Nov 10, 2014

Is a Contracts for Difference Scheme the Right Move for the Japanese Energy Sector?

3 min
In the wake of Fukushima nuclear crisis, Japan’s energy sector has been in a state of relative uncertainty. Though the government is looking to...

In the wake of Fukushima nuclear crisis, Japan’s energy sector has been in a state of relative uncertainty. Though the government is looking to bolster its renewable energy targets, it is also entertaining the option of restarting its nuclear plants.

According to, Japan could soon move to a ‘contracts for difference’ (CfD) scheme similar to the UK’s, effectively overhauling the country’s renewable energy policies. Under the CfD scheme, energy generators would be in competition with one another to provide the lowest price for energy. All generators would also be drawing from the same pool of funding, ramping up competition.  

First and foremost, however, the government needs to outline a clear energy policy for the country—something that’s likely to occur by the end of the year. This policy will shed light on the mix of energy the government aims to utilize.

Regardless of the energy mix the government decides on, some are worried CfDs are not the best answer for Japan.

Japan Renewable Energy Foundation’s (JREF) director Mika Ohbayashi believes a move toward CfDs would bolster the country’s argument for nuclear energy.

“They [the Japanese government] are considering CfDs, but the UK is using CfDs to allow it to build new nuclear power plants while Japan is looking to use it to justify restarting existing ones,” she told PV-Tech. “It’s a crazy system I think.”

CfDs, which have found a strong footing in the UK, garner mixed reactions from the renewable energy sector. The CfDs tend to favor large, established companies and energy sources, such as wind and solar. Less established forms of energy, such as offshore wind, have a much more difficult time acquiring a CfD, leading to their disdain for the scheme. With the CfD allocation in the UK much lower than expected, members of the offshore wind industry are concerned about its future.

“Offshore wind developments are huge infrastructure projects with investment lead times of several years,” Lindsay Leask, senior policy manager for offshore renewable at Scottish Renewables, told Wind Power Monthly. “A stable framework which provides certainty and clarity over the long term is therefore absolutely crucial to the sector's success. Without a CfD offshore wind projects simply cannot proceed. The budget for the first allocation round of CfDs was far lower than anyone in the sector had anticipated, has clearly impacted the confidence of existing and potential investors in the sector.”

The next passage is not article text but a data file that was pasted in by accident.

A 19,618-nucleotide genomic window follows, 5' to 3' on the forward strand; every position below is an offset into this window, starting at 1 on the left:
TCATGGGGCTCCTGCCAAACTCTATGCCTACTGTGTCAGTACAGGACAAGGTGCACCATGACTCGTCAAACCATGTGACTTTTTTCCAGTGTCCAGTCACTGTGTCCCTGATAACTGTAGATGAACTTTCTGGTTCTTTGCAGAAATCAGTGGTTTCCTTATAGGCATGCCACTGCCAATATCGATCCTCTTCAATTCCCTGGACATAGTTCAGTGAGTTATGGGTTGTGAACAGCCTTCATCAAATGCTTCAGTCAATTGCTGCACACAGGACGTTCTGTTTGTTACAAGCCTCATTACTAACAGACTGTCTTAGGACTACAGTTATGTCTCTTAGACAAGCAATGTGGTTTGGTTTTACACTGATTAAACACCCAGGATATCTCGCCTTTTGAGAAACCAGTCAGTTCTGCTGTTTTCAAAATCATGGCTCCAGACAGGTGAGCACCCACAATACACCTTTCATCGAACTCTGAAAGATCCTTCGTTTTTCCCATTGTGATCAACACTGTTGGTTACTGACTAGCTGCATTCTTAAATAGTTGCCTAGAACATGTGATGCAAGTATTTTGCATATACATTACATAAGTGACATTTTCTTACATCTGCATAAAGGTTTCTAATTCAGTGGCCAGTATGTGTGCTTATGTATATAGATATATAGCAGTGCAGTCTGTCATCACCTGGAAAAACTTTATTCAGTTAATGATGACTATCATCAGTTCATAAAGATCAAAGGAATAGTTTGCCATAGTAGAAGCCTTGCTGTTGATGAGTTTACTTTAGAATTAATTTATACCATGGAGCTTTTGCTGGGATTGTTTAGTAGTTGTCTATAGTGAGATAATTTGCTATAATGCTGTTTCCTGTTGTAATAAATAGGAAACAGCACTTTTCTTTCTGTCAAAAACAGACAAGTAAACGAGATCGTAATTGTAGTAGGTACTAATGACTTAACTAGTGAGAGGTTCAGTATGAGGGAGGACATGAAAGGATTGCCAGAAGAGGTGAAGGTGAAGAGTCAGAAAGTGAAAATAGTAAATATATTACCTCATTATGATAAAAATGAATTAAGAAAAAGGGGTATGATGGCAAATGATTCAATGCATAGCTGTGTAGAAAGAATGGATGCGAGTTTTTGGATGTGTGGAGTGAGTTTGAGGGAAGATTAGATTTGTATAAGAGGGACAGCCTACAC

This then begs the question: Could the same thing happen in Japan and what would it mean for renewable energy? A work group has already been tasked with determining the amount of available capacity on the grid for renewable projects and their findings haven’t been entirely promising. Ohbayashi was skeptical about the approach of the group and their motives.

If a CfD scheme is put in place, nuclear energy is Japan could be a major part of the country’s energy profile. All of this, however, remains to be seen. 

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May 13, 2021

All but two UK regions failing on school energy efficiency

Dominic Ellis
2 min
Yorkshire & the Humber and the North East are the only UK regions where schools have collectively reduced how much they spend on energy per pupil

Most schools are still "treading water" on implementing energy efficient technology, according to new analysis of Government data from eLight.

Yorkshire & the Humber and the North East are the only regions where schools have collectively reduced how much they spend on energy per pupil, cutting expenditure by 4.4% and 0.9% respectively. Every other region of England increased its average energy expenditure per pupil, with schools in Inner London doing so by as much as 23.5%.

According to The Carbon Trust, energy bills in UK schools amount to £543 million per year, with 50% of a school’s total electricity cost being lighting. If every school in the UK implemented any type of energy efficient technology, over £100 million could be saved each year.

Harvey Sinclair, CEO of eEnergy, eLight’s parent company, said the figures demonstrate an uncomfortable truth for the education sector – namely that most schools are still treading water on the implementation of energy efficient technology. Energy efficiency could make a huge difference to meeting net zero ambitions, but most schools are still lagging behind.

“The solutions exist, but they are not being deployed fast enough," he said. "For example, we’ve made great progress in upgrading schools to energy-efficient LED lighting, but with 80% of schools yet to make the switch, there’s an enormous opportunity to make a collective reduction in carbon footprint and save a lot of money on energy bills. Our model means the entire project is financed, doesn’t require any upfront expenditure, and repayments are more than covered by the energy savings made."

He said while it has worked with over 300 schools, most are still far too slow to commit. "We are urging them to act with greater urgency because climate change won’t wait, and the need for action gets more pressing every year. The education sector has an important part to play in that and pupils around the country expect their schools to do so – there is still a huge job to be done."

North Yorkshire County Council is benefiting from the Public Sector Decarbonisation Scheme, which has so far awarded nearly £1bn for energy efficiency and heat decarbonisation projects around the country, and Craven schools has reportedly made a successful £2m bid (click here).

The Department for Education has issued 13 tips for reducing energy and water use in schools.

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